“THE RECANTATION OF GALILEO GALILEI” (PART II: THE PLAY)
Last week, I began my two-part discussion of Eric Bentley’s “The Recantation of Galileo Galilei,” focusing on the historical background of Galileo’s trial before the Roman Inquisition (Not to be confused with the Spanish Inquisition, which would have been quite unexpected).
This week, I look at the play itself.
The play covers the years between 1608 and 1633. It begins and ends with Galileo, the penitent, recanting his belief in heliocentrism and the theories in his book The Two World Systems. In between, the play travels between Padua, Florence, and Rome. As the play’s fourteen scenes unfold, we see Galileo, against the advice of his friends and colleagues, develops the scientific support for the heliocentric model.
This brings him to the attention of the Roman Inquisition. Cardinal Bellarmine initially gets Galileo’s promise not to address the issue. Sixteen years later, however, Galileo publishes The Two World Systems, breaking his promise. The Inquisition comes down on him full force, with the Jesuits calling for his execution for heresy.
Galileo escapes being burned at the stake by accepting what is, in essence, a plea bargain. He agrees to recant his “heretical” ideas, accept house imprisonment for the rest of his life, and agrees not to publish any more books. In return, the Inquisition spares his life.
Rather than an act of desperation, cowardice, or submission, Galileo’s recantation is portrayed as an act of defiance. At the critical moment, Galileo throws himself on the ground in a public mea culpa in front of his accusers. They are now caught on the horns of a dilemma. Although the Inquisition (particularly the Jesuits) want to be rid of Galileo, they cannot refuse a penitent’s request for repentance.
Thus, in the end, Galileo is spared, and was able to continue to work on his “revolutionary” ideas.
Neophyte Lawyer’s Review
Once again, Bentley appears to be taking on a variation of the same theme he addressed in “Are You Now Or Have You Ever Been:” the struggle between the individual’s right to express the thoughts of his or her conscience and the forces of conformity. As Bentley himself states in an introduction to “Are You Now:”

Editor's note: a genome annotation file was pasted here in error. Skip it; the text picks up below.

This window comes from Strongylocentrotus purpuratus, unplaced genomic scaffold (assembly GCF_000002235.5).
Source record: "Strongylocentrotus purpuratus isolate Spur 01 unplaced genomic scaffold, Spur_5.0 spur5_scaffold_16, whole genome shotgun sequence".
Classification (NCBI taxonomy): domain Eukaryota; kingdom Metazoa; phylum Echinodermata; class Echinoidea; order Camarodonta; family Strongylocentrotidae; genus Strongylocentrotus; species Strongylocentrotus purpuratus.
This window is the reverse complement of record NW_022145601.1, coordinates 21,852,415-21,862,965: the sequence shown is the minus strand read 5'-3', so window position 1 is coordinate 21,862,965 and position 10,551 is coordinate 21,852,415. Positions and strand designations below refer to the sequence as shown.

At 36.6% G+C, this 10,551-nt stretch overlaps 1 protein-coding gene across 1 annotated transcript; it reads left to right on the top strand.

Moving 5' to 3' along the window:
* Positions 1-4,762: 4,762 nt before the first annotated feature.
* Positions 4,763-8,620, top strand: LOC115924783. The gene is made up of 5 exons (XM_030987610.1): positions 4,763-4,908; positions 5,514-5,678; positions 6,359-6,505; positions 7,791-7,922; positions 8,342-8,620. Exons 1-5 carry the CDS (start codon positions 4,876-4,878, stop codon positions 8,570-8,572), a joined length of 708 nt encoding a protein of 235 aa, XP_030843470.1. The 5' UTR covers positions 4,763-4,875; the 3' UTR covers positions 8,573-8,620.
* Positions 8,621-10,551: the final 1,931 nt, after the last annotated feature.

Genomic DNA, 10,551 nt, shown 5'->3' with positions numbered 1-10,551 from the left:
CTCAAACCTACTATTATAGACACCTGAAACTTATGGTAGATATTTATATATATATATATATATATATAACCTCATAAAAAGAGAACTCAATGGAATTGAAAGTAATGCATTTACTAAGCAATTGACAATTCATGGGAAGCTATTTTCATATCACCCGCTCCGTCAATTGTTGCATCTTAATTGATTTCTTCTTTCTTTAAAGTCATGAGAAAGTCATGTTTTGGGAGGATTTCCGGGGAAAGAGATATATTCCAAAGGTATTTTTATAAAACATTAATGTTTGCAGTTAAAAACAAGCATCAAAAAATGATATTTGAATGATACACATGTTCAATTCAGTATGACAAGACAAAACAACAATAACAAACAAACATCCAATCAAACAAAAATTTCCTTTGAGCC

Oscar Wilde said “most people are other people,” meaning thereby that they live as if they had no selves: they are completely identified with the others, with the mass… I believe that except for hardened fanatics on both political sides, the Communist issue falls into the background, and what we see in the play is some people, faced with a challenge, settling for being other people, and others managing to be themselves.
(Eric Bentley, Rallying Cries: 3 Plays by Eric Bentley, Evanston, Ill: Northwestern University Press (1977), p. 6.)
Here, we see Galileo’s transformation. Through most of the play, Galileo is trying to be “other people,” or, rather, trying to gain the approval and acclaim of other people. It is only near the end, when he finally realizes that neither the Inquisition nor Pope Urban VII are going to respond to his scientific truths, that he determines to be himself.
But there remains one question: Which is the braver course of action, the willingness to die for one’s beliefs, or the willingness to live for them? On the surface, it would seem that the former is the noble course. Bentley’s Galileo makes the argument that it is actually better to live for one’s beliefs. Galileo accepts the humiliation of public penance, house arrest, and the inability to publish his theories for the rest of his life. In return, he lived, continued to ponder the mysteries of the universe, and write (albeit covertly).
“The Recantation of Galileo Galilei” is another troubling work. The play covers 25 years of time, with several different settings, and a cast of no less than 27 different characters (not including soldiers, guards, servants, attendants, and assorted other walk-on roles). It is difficult to see anyone actually willing (or able) to produce this show unless they had a lot of resources. I have worked with a number of community theaters (none of which have very deep pockets). It would simply be impossible to stage this show at any of them.
In addition, I must admit that I’m not particularly enamored with the character of Galileo as Bentley portrays him. He seems almost aggressively stupid when it comes to the potential dangers he faces in supporting the heliocentric model of the solar system, while at the same time trying almost desperately to gain public approval. As the central character in the play, Galileo should be at least somewhat sympathetic. Unfortunately, he really isn’t. As such, his “transformation” at the end seems more self-serving rather than noble.
I give “The Recantation of Galileo Galilei” six out of ten mockingbirds on the world-famous Mockingbird Scale:
It’s not the worst play I have ever read, nor is it the worst legal drama (broadly defined). But it is far from the best.